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MADISON – The Department of Workforce Development (DWD) today released the U.S. Bureau of Labor Statistics (BLS) revisions for June and preliminary estimates for July covering employment and job statistics for the state of Wisconsin. In brief, the seasonally adjusted estimates show:

  • Place of work data: Based on preliminary data, the state added 26,500 total non-farm jobs and 25,000 private-sector jobs from July 2016 to July 2017, with a significant year-over-year gain of 9,600 manufacturing jobs. The state added 3,600 total non-farm and 100 private sector jobs over the month.
  • Place of residence data:  A preliminary seasonally adjusted unemployment rate of 3.2 percent in July 2017, up slightly from 3.1 percent in June. The rate remains lower than the national unemployment rate of 4.3 percent in July 2017. Wisconsin’s labor force participation rate decreased slightly to 68.8 percent and continues to outpace the U.S. rate of 62.9 percent in July.

DWD Secretary Ray Allen issued the following statement: “Following the announcement that Foxconn will be bringing 13,000 jobs to Wisconsin, it is exciting to see that our economy continues to experience year-over-year job growth, specifically 9,600 jobs in manufacturing. Under Governor Walker, Wisconsin’s economy is performing at historic or near historic levels. The Governor’s investments in workforce and economic development have prepared Wisconsin for this once in a generation opportunity to bring thousands of family sustaining jobs and years of prosperity to the citizens of Wisconsin.”

New Quarterly Job & Wage Data – First Quarter 2017

Today, DWD also released the latest available QCEW figures covering the first quarter of 2017. Key highlights of 12-month changes through March 2017 include:

  • A gain of 27,723 private-sector jobs.
  • An increase of 29,745 total jobs.
  • A 7.7 percent increase in total quarterly private sector wages.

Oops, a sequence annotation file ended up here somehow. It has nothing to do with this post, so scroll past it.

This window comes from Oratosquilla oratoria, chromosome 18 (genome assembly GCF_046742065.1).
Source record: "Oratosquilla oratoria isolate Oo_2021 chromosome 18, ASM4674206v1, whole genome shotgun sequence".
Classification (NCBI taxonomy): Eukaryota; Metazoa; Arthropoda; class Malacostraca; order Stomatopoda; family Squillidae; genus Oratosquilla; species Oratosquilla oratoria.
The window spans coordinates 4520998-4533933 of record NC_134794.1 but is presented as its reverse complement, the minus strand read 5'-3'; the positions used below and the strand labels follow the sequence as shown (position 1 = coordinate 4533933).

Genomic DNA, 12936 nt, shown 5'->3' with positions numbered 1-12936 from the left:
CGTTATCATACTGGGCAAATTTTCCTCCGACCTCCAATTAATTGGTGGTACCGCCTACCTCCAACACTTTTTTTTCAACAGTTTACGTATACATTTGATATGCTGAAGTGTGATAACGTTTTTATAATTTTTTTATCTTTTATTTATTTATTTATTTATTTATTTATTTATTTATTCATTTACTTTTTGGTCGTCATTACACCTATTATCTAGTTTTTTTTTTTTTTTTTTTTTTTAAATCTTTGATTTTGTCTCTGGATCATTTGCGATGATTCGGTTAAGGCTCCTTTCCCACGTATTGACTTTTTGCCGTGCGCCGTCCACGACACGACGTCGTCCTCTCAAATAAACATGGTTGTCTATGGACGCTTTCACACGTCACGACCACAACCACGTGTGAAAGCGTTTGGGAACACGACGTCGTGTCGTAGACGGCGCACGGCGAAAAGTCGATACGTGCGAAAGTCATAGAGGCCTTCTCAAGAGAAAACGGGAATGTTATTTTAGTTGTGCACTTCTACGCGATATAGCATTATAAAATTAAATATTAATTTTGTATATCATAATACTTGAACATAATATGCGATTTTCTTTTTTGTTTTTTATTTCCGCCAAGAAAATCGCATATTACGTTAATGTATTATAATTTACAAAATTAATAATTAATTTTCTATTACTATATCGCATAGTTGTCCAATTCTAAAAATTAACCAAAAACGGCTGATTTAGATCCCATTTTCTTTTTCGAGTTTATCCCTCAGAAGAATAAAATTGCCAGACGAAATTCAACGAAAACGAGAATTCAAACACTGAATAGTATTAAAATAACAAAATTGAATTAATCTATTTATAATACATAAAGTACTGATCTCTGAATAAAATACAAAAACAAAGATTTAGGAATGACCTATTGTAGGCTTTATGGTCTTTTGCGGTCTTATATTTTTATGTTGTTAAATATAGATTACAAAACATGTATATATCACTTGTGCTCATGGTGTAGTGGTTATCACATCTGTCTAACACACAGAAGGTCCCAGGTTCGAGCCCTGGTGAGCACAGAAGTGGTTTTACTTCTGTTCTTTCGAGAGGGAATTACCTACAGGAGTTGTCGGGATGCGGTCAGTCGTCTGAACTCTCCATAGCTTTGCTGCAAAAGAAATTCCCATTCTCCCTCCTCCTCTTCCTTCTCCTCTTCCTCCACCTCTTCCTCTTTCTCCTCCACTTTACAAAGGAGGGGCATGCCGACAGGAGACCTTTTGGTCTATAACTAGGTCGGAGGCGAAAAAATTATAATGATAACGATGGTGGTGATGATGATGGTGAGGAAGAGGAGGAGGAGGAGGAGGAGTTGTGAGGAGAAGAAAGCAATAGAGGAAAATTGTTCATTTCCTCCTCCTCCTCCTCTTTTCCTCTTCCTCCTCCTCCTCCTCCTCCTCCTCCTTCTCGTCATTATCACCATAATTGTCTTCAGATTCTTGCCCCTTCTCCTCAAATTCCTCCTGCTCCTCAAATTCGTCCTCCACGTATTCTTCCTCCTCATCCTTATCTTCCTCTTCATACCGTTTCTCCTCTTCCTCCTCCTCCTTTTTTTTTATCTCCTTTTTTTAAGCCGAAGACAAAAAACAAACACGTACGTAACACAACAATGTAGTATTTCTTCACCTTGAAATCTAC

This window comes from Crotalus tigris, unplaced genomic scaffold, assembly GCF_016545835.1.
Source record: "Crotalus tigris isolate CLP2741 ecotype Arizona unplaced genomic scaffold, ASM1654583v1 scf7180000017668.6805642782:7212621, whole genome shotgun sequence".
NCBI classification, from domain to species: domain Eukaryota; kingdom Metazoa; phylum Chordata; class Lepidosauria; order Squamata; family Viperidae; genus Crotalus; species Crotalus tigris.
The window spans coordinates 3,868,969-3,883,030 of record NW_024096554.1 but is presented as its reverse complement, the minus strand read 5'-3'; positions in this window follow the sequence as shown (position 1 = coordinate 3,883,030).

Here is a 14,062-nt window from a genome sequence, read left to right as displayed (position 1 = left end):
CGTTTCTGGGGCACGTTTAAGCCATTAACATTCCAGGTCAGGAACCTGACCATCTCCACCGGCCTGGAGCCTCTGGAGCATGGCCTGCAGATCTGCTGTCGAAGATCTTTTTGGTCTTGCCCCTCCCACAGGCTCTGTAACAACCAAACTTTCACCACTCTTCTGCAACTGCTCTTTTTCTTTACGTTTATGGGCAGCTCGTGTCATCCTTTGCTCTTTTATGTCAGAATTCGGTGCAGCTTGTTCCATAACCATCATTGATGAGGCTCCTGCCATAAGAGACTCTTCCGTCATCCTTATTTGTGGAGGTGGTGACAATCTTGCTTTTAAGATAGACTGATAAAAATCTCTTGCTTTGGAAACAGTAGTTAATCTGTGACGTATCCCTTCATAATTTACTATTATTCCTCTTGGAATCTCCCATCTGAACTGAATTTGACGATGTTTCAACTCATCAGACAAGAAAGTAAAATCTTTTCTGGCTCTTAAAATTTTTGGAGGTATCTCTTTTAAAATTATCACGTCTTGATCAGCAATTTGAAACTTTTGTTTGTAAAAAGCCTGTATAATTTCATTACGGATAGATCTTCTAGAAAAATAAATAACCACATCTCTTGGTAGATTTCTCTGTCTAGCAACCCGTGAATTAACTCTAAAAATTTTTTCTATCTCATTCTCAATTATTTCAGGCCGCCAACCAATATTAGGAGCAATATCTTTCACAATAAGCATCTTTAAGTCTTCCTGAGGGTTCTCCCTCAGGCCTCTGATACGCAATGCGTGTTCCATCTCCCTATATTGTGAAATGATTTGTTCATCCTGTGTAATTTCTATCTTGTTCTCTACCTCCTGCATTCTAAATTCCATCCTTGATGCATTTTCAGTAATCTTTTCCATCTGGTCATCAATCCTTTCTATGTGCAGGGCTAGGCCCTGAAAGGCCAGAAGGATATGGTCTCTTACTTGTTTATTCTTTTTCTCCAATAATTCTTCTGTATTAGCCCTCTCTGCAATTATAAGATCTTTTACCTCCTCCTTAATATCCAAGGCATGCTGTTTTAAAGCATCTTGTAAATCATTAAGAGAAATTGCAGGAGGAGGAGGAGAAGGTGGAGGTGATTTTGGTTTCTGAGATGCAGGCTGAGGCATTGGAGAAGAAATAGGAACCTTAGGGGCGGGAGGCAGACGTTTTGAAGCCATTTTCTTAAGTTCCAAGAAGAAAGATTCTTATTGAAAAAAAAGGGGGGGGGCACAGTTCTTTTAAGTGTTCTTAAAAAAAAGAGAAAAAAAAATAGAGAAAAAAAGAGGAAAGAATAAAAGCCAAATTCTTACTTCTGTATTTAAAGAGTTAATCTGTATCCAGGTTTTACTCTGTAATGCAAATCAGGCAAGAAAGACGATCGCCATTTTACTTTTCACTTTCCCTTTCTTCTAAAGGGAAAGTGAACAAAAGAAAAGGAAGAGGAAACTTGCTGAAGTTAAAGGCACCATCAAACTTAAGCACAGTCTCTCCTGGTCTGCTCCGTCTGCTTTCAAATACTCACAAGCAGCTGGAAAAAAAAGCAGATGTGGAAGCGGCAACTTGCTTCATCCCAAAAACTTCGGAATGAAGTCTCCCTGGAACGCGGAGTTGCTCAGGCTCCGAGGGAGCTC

Wisconsin has received the BLS’ sign-off on the state quarterly data covering the first quarter of 2017. The BLS will incorporate the data in its next QCEW release scheduled for September 6. Information about the QCEW, including data through 2016 fourth quarter, can be accessed through the BLS website at DWD will post the first-quarter data on its WORKnet site in the coming days.

The BLS uses three data sets to measure employment and unemployment:

  • Current Employment Statistics (CES): compiled from a monthly survey sent to about 5,500 employers (3.5 percent of Wisconsin employers). CES data has been shown to be volatile and subject to revision.
  • Local Area Unemployment Statistics (LAUS): compiled from a monthly survey of 985 households and unemployment insurance claims. Measures the labor force, employment, unemployment, and the unemployment rate.
  • Quarterly Census of Employment and Wages (QCEW): compiled quarterly based on Unemployment Insurance records from some 96% of Wisconsin business establishments. Considered by most economists to be the most accurate measure of jobs, the QCEW includes data from almost all employers in Wisconsin.

Other indicators of the state of Wisconsin’s economy include:

  • Initial UI claims ended 2016 at their lowest level in their last 30 years. Year 2017 initial UI claims are running at the lowest in at least the past 30 years.
  • Continuing unemployment claims ended 2016 at their lowest level since 1973. Continuing unemployment claims in Wisconsin are running at the lowest in at least the past 30 years.
  • Moody’s Investors Service has upgraded the states credit rating, noting that “(T)he stable outlook reflects the expectation that the state will experience moderate economic growth and will continue its prudent fiscal management practices.”
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